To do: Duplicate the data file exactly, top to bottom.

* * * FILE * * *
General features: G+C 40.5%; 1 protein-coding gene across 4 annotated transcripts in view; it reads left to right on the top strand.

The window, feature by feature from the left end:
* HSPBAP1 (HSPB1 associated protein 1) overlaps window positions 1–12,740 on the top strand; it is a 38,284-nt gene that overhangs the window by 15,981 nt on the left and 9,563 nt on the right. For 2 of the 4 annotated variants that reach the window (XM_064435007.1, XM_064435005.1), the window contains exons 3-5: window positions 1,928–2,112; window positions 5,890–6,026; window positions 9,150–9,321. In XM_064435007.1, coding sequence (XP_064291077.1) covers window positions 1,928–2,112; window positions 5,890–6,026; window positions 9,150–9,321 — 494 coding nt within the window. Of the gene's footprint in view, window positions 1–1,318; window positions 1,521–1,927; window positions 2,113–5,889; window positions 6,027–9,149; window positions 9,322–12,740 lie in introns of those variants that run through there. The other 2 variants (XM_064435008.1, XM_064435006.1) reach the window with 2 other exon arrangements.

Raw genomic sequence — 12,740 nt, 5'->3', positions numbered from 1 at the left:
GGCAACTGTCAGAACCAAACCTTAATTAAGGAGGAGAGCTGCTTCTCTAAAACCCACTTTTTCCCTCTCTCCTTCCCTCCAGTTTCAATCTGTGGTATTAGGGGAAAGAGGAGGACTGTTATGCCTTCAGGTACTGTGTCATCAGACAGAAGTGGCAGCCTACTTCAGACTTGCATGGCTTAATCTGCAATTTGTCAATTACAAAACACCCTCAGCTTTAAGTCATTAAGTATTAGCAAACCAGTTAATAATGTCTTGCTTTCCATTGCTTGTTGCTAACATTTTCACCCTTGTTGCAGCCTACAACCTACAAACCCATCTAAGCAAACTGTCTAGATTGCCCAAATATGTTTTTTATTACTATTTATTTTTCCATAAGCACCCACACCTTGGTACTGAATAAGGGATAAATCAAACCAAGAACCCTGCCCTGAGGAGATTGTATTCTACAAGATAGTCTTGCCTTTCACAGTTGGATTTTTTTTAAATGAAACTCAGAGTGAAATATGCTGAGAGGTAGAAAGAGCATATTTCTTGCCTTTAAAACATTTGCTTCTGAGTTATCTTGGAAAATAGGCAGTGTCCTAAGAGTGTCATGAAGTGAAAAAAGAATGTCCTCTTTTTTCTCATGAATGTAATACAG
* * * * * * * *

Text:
General features: G+C 40.5%; 1 protein-coding gene across 4 annotated transcripts in view; it reads left to right on the top strand.

The window, feature by feature from the left end:
* HSPBAP1 (HSPB1 associated protein 1) overlaps window positions 1–12,740 on the top strand; it is a 38,284-nt gene that overhangs the window by 15,981 nt on the left and 9,563 nt on the right. For 2 of the 4 annotated variants that reach the window (XM_064435007.1, XM_064435005.1), the window contains exons 3-5: window positions 1,928–2,112; window positions 5,890–6,026; window positions 9,150–9,321. In XM_064435007.1, coding sequence (XP_064291077.1) covers window positions 1,928–2,112; window positions 5,890–6,026; window positions 9,150–9,321 — 494 coding nt within the window. Of the gene's footprint in view, window positions 1–1,318; window positions 1,521–1,927; window positions 2,113–5,889; window positions 6,027–9,149; window positions 9,322–12,740 lie in introns of those variants that run through there. The other 2 variants (XM_064435008.1, XM_064435006.1) reach the window with 2 other exon arrangements.

Raw genomic sequence — 12,740 nt, 5'->3', positions numbered from 1 at the left:
GGCAACTGTCAGAACCAAACCTTAATTAAGGAGGAGAGCTGCTTCTCTAAAACCCACTTTTTCCCTCTCTCCTTCCCTCCAGTTTCAATCTGTGGTATTAGGGGAAAGAGGAGGACTGTTATGCCTTCAGGTACTGTGTCATCAGACAGAAGTGGCAGCCTACTTCAGACTTGCATGGCTTAATCTGCAATTTGTCAATTACAAAACACCCTCAGCTTTAAGTCATTAAGTATTAGCAAACCAGTTAATAATGTCTTGCTTTCCATTGCTTGTTGCTAACATTTTCACCCTTGTTGCAGCCTACAACCTACAAACCCATCTAAGCAAACTGTCTAGATTGCCCAAATATGTTTTTTATTACTATTTATTTTTCCATAAGCACCCACACCTTGGTACTGAATAAGGGATAAATCAAACCAAGAACCCTGCCCTGAGGAGATTGTATTCTACAAGATAGTCTTGCCTTTCACAGTTGGATTTTTTTTAAATGAAACTCAGAGTGAAATATGCTGAGAGGTAGAAAGAGCATATTTCTTGCCTTTAAAACATTTGCTTCTGAGTTATCTTGGAAAATAGGCAGTGTCCTAAGAGTGTCATGAAGTGAAAAAAGAATGTCCTCTTTTTTCTCATGAATGTAATACAG